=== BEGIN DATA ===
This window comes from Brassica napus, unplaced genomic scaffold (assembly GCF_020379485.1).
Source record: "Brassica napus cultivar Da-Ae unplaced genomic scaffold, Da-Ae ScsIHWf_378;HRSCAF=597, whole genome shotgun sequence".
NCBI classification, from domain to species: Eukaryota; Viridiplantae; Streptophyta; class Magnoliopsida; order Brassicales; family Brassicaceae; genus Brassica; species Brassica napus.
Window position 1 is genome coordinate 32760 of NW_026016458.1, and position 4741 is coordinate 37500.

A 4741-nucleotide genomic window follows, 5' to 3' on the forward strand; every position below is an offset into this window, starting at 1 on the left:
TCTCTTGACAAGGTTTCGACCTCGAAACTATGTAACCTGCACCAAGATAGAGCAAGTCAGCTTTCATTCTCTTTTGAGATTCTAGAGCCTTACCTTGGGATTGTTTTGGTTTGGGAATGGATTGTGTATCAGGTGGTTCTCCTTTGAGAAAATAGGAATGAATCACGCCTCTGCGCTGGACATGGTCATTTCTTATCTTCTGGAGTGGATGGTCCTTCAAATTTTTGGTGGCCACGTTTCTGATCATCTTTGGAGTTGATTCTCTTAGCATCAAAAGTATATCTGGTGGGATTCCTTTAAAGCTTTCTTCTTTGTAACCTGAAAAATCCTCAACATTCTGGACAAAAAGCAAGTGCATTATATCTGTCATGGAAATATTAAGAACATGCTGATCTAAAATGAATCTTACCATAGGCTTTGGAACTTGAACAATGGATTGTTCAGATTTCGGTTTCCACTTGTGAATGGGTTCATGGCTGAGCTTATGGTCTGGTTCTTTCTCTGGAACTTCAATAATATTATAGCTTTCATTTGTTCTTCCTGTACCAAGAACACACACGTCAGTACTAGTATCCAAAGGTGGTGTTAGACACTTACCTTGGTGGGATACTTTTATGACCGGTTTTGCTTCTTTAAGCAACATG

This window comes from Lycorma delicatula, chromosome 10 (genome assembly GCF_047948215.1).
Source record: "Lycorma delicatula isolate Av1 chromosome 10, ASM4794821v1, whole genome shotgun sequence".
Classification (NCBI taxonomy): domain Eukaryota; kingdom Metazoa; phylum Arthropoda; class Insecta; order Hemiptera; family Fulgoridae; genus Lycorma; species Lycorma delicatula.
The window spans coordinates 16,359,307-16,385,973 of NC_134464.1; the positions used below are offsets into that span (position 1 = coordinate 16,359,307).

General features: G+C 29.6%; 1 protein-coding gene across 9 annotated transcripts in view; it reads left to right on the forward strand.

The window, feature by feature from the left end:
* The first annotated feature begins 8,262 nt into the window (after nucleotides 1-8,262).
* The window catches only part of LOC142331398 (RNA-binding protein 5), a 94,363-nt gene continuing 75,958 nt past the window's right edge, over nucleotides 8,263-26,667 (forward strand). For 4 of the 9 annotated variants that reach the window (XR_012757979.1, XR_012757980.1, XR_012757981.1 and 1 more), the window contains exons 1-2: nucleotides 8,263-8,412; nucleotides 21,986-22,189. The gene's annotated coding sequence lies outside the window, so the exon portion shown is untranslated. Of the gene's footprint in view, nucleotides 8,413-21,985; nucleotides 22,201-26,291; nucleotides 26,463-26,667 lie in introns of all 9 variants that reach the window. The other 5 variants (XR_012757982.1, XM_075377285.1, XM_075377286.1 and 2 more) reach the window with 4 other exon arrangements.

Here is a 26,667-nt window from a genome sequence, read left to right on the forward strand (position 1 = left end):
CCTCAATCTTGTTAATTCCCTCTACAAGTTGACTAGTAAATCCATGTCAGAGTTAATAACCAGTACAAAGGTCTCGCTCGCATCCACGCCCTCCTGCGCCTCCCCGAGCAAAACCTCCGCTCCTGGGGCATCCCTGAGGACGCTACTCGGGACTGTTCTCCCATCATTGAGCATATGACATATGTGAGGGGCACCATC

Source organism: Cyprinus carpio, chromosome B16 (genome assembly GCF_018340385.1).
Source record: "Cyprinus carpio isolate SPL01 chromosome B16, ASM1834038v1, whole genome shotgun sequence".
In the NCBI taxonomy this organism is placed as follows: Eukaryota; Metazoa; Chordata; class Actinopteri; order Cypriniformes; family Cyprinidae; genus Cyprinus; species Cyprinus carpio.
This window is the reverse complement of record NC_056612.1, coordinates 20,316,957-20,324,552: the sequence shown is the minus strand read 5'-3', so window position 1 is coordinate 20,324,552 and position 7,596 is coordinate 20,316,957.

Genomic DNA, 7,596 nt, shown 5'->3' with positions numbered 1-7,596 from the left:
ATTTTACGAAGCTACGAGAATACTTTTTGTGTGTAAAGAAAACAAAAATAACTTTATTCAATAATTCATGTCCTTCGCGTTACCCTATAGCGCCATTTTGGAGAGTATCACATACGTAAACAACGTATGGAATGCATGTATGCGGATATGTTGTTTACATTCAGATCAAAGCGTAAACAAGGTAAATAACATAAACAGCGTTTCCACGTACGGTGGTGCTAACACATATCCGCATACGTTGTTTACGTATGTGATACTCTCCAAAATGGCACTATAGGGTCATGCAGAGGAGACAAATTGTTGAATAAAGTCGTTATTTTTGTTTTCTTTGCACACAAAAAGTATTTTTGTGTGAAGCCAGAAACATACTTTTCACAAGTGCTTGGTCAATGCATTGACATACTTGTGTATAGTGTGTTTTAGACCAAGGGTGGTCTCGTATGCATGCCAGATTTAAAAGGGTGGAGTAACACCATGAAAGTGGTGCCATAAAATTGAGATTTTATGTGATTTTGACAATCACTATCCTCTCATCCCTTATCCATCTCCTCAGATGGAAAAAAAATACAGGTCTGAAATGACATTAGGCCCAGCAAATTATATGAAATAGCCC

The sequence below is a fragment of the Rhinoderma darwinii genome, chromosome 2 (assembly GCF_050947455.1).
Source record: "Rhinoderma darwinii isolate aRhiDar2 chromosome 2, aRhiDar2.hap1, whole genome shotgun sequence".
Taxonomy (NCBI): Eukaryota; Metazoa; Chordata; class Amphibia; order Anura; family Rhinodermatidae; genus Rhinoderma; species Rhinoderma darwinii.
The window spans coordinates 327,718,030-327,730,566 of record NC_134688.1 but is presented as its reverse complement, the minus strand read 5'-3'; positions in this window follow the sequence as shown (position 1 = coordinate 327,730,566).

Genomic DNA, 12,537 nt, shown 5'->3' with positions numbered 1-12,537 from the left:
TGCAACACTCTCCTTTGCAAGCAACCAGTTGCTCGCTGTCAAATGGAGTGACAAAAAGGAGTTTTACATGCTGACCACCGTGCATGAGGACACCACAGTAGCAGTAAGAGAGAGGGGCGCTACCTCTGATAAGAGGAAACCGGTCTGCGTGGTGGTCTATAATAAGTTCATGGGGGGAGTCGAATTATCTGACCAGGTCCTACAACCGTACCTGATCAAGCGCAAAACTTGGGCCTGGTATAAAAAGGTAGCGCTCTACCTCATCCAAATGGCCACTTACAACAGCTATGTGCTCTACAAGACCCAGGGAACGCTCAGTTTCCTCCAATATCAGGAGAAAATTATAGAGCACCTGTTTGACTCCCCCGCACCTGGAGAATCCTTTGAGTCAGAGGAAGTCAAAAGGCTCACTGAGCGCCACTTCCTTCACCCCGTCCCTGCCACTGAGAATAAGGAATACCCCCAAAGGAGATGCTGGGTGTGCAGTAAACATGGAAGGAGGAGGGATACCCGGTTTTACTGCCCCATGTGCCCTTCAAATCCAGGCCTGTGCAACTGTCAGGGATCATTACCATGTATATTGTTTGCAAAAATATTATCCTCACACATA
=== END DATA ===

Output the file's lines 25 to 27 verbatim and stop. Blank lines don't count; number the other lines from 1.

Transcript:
Taxonomy (NCBI): Eukaryota; Metazoa; Chordata; class Amphibia; order Anura; family Rhinodermatidae; genus Rhinoderma; species Rhinoderma darwinii.
The window spans coordinates 327,718,030-327,730,566 of record NC_134688.1 but is presented as its reverse complement, the minus strand read 5'-3'; positions in this window follow the sequence as shown (position 1 = coordinate 327,730,566).

Genomic DNA, 12,537 nt, shown 5'->3' with positions numbered 1-12,537 from the left: